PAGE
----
Seeking to strengthen his already title-winning squad, Frank Rijkaard signed Van Bommel on a free transfer for Barcelona, the club that he had supported as a child. Van Bommel spent the summer prior to his move to Spain learning Spanish in a convent in Eindhoven. Similar to his role at PSV where he was largely used as a holding midfielder, utilising his ball-winning skills to complement the more skillful players already at the club. As per his squad role, throughout the league campaign he was rotated with fellow midfielders Xavi, Edmílson, Andrés Iniesta, Deco and Thiago Motta, featuring in 24 domestic matches and a further 12 in cup competitions. His only season with Barcelona was hugely successful as the club won La Liga and the 2005-06 UEFA Champions League. He won his third trophy with the club on 20 August 2006 as Barça beat city rivals RCD Espanyol in the 2006 Supercopa de España. Six days later, however, it was announced that Van Bommel had joined Bayern Munich.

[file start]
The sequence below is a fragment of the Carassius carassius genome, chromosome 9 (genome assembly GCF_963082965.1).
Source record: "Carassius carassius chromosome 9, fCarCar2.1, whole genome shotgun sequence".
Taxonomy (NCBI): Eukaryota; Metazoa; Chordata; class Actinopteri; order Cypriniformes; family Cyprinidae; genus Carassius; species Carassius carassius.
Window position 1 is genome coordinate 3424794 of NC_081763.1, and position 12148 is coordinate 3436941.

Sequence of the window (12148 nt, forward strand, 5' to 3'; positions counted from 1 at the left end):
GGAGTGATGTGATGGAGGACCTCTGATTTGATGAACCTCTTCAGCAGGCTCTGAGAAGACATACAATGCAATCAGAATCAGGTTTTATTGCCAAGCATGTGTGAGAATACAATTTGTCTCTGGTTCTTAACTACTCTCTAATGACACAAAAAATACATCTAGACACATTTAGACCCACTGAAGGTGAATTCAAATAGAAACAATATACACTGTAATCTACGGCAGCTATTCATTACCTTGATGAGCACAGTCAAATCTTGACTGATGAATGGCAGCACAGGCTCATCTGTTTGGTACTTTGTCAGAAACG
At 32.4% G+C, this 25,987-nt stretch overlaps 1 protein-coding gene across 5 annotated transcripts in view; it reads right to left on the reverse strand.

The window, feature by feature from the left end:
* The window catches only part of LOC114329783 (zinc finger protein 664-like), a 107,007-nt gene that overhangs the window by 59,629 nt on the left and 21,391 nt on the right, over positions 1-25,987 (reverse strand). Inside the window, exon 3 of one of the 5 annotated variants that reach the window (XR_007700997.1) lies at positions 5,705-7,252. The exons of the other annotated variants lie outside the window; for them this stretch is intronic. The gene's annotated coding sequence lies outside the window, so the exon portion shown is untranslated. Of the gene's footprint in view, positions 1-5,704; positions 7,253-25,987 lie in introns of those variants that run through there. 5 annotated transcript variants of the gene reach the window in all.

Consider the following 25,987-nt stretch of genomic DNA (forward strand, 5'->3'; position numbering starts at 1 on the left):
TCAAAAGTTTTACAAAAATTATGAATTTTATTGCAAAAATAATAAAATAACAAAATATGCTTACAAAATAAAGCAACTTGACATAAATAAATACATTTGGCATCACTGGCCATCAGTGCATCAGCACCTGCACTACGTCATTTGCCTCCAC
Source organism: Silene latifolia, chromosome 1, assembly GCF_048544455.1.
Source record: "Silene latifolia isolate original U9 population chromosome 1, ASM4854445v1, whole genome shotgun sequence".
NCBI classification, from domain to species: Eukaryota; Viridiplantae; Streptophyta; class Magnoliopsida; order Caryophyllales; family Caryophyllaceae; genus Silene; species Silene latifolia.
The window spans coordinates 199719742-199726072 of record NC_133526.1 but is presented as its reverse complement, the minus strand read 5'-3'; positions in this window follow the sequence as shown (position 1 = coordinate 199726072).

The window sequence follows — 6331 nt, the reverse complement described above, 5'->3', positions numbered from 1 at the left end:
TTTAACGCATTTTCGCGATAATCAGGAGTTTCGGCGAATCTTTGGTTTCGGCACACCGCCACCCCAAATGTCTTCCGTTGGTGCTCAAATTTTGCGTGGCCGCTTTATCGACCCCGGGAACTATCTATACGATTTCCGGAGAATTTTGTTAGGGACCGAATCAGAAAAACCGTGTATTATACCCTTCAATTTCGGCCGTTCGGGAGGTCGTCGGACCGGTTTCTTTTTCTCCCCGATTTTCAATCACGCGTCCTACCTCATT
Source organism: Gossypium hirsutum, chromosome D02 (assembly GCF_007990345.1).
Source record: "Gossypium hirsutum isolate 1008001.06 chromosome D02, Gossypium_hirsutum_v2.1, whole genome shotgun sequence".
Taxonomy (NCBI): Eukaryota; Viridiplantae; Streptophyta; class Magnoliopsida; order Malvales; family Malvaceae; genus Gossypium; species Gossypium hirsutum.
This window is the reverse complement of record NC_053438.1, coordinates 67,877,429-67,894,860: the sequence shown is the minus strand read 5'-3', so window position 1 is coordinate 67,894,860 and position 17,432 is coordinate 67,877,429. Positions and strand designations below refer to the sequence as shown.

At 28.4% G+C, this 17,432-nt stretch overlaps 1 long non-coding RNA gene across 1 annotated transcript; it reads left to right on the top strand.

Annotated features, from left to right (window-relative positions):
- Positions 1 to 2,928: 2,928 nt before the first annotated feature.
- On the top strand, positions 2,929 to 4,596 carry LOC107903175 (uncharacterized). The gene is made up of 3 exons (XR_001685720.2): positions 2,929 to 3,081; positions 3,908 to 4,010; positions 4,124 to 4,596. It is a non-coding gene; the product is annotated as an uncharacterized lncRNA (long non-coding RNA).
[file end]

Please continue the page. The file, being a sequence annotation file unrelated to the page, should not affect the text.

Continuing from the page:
On 26 August 2006, Bayern Munich team manager Uli Hoeneß announced Van Bommel would be joining the Bundesliga club. Media reports speculated that the move was influenced by the ongoing Owen Hargreaves transfer saga, but Hoeneß insisted the club intended to go forward with both players. Bayern Munich paid 6 million euro to Barcelona in the deal.
Soon after joining the Bavarian side, Van Bommel proved to be a key player for them, providing strength in the middle of the pitch. Due to his terrific performances during his first season at Bayern, he was voted the Bayern Player of the Year for 2006–07, beating out longtime fan-favorites Roy Makaay and Mehmet Scholl. In the 2007–08 season, he won his first silverware with club as Bayern claimed a double of the Bundesliga title and DFB-Pokal.
After Oliver Kahn retired in 2008, Van Bommel was selected as captain. He was the first non-German captain of Bayern Munich.
Under the management of his Dutch compatriot Louis van Gaal, Van Bommel led Bayern to the second league and cup double of his time at the club during the 2009–10 season. The team also reached the 2010 UEFA Champions League Final, but a defeat by Internazionale denied Bayern its first ever treble.